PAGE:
37. Jordan T. Camp and Christina Heatherton, “Introduction,” in Policing the Planet: Why the Policing Crisis Led to Black Lives Matter, ed. Jordan T. Camp and Christina Heatherton (London: Verso, 2016), II.
  38. Yusoff, A Billion Black Anthropocenes or None, 10.
  39. Yusoff, A Billion Black Anthropocenes or None, 19.
  40. Ibid., 27.
  41. Kathleen Gray and Julie Bosman, “Nine Michigan Leaders Face Charges in Water Crisis That Roiled Flint,” New York Times, January 14, 2021,
  42. Gray and Bosman, “Nine Michigan”.
  43. Winter Keefer, “Proposed Flint $641M Water Crisis Settlement Includes 30 Claim Process Categories,” The Flint Journal via, November 18, 2020,
  44. Sharpe, In the Wake, 21.
  45. Yusoff, A Billion Black Anthropocenes or None, 15.
  46. Wendy Warren, New England Bound: Slavery and Colonization in Early America (New York: Liveright, 2016), 5.
  47. Glissant, Poetics of Relation, 6.
  48. Ibid., 6-7.
  49. Ibid., 6.
  50. Nakiya Wakes, “The Flint Water Crisis,” Anglican Theological Review 100, no. 1 (2018): 143.
  51. Glissant, Poetics of Relation, 6.
  52. Wakes, “The Flint Water Crisis,” 143.
  53. Glissant, Poetics of Relation, 8.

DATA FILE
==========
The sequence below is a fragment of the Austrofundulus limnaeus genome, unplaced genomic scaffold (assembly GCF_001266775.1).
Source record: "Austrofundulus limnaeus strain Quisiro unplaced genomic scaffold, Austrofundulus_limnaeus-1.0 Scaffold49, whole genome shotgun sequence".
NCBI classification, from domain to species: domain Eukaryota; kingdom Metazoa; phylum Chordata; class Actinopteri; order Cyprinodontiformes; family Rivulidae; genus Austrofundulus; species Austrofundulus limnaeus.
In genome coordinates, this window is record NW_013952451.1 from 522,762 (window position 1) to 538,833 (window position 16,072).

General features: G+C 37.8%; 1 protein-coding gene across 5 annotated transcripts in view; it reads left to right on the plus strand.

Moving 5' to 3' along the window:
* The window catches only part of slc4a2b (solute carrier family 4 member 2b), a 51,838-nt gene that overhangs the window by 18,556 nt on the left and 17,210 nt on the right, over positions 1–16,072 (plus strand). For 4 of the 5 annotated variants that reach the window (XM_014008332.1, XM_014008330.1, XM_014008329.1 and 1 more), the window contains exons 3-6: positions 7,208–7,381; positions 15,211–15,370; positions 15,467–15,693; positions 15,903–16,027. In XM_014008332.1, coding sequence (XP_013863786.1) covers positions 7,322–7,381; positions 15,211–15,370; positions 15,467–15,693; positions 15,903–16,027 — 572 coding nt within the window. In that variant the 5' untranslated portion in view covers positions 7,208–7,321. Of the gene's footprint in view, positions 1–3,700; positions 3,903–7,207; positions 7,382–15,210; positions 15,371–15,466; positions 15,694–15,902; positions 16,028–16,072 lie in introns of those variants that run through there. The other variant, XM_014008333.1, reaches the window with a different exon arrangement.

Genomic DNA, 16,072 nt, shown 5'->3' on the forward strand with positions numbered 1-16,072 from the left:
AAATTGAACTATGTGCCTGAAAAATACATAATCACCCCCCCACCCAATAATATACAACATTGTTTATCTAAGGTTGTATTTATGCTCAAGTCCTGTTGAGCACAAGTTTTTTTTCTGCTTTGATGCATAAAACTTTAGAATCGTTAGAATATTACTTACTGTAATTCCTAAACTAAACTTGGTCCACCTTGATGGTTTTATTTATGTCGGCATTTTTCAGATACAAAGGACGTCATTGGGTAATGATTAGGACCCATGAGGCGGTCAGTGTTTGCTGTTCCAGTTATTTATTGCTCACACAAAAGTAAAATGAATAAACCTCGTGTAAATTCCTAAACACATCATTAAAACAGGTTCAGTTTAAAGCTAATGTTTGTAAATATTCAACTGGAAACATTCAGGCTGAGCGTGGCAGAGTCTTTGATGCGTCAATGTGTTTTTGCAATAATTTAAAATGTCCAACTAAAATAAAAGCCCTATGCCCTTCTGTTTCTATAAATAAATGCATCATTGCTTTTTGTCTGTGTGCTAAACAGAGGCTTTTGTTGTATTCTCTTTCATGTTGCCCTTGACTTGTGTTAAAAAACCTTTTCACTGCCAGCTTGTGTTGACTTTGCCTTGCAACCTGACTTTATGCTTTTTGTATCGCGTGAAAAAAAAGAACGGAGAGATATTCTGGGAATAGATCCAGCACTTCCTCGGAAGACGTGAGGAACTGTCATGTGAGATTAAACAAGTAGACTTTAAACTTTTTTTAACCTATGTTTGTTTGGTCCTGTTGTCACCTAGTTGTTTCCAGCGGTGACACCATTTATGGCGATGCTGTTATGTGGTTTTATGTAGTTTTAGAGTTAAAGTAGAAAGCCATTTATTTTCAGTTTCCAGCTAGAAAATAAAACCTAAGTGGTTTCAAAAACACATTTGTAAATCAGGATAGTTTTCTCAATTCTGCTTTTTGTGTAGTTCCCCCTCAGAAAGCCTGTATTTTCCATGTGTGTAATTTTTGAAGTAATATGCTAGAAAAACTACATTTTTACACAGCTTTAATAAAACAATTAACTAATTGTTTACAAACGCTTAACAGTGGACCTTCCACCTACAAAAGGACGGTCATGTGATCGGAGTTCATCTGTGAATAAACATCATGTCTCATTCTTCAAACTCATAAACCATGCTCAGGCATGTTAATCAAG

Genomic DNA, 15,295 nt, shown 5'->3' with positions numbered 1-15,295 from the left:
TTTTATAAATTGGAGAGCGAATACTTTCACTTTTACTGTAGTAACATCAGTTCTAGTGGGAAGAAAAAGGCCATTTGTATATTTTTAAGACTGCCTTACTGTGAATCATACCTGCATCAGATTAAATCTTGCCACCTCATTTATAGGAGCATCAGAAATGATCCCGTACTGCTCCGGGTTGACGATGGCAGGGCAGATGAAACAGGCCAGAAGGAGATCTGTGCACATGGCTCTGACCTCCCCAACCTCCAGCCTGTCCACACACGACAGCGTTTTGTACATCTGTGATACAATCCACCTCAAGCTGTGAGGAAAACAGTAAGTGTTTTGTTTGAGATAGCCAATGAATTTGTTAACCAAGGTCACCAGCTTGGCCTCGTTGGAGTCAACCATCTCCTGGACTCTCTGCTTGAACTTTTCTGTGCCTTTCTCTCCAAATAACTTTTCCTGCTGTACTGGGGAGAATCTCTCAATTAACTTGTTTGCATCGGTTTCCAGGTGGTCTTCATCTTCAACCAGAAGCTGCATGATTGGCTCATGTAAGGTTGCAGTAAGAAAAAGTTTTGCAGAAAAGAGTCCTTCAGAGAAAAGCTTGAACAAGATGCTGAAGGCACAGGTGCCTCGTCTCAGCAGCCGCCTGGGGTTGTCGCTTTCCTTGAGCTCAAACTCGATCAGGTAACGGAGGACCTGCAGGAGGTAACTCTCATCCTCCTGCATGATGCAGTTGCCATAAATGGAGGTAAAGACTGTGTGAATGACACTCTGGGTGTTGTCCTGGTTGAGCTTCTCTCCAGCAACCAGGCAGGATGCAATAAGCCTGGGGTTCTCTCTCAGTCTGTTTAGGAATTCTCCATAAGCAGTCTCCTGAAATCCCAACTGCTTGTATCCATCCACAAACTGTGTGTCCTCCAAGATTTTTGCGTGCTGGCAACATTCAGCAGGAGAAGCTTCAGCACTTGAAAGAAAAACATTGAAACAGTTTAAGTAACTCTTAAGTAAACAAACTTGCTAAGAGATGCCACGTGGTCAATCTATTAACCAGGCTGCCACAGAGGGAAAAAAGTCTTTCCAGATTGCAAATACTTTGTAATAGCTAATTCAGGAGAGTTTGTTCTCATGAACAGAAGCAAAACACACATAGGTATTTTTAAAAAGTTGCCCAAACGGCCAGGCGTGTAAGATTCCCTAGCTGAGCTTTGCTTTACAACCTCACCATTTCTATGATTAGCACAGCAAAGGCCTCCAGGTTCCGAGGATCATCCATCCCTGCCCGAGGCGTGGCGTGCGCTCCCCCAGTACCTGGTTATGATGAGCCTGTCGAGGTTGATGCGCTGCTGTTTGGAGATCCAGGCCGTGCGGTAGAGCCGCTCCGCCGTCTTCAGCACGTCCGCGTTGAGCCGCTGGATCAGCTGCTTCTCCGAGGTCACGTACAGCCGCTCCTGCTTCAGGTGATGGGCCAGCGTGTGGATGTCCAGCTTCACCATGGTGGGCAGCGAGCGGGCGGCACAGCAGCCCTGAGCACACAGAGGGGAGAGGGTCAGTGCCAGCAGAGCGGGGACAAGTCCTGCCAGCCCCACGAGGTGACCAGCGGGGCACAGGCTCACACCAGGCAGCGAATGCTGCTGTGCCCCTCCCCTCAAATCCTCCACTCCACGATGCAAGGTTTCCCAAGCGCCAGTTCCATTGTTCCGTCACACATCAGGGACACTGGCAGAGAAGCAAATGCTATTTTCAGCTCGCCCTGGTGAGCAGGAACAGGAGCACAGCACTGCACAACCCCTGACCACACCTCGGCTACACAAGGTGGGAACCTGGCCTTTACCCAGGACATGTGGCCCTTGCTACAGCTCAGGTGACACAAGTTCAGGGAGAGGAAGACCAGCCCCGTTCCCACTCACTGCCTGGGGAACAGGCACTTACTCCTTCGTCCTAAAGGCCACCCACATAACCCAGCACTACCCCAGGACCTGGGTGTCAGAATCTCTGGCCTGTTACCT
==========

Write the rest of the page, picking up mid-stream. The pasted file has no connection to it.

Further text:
54. Asim, “A Conversation,” 31.
  55. Gilroy, The Black Atlantic, 16.
  56. Ibid., 17. Gilroy uses the term ‘chronotope,’ directly referencing Mikhail Bakhtin’s coining of the term to reflect the relationship between space and time as expressed within artistic endeavours. Mikhail M. Bakhtin, The Dialogic Imagination, ed. Michael Holquist (Austin, TX: University of Texas Press, 1984).
  57. Gilroy, The Black Atlantic, 17.
  58. TJ Demos, “Contemporary Art and the Politics of Ecology: An Introduction” Third Text 27, no.1 (2013): 6,
  59. Yusoff, A Billion Black Anthropocenes or None, 61.
  60. Ibid., 6.
  61. Posner Weisbach, Climate Change Justice, 11.
  62. Yusoff, A Billion Black Anthropocenes or None, 19.
  63. Clorinde Peters, “Visualizing Disposability: Photographing Neoliberal Conflict in the United States,” Afterimage 144, no. 6 (2017), 6-11.
  64. Pena, “Black Public Art,” 611.
  65. Yusoff, A Billion Black Anthropocenes or None, 27.
  66. Suzanne C. Eichenlaub, Stweart E. Tolnay and J. Trent Alexander, “Moving Out but Not Up: Economic Outcomes in the Great Migration,” American Sociological Review 75, no. 1 (2010): 101.
  67. Yusoff, A Billion Black Anthropocenes or None, xiii.
  68. Robinson, Shum and Singh, “Politically Unhealthy,” 315.
  69. Jennifer Li, “Soft Power,” ArtAsiaPacific 117, no. 1 (2020), 94.
  70. Peters, “Visualising Disposability,” 11.
  71. Asim, “A Conversation,” 30.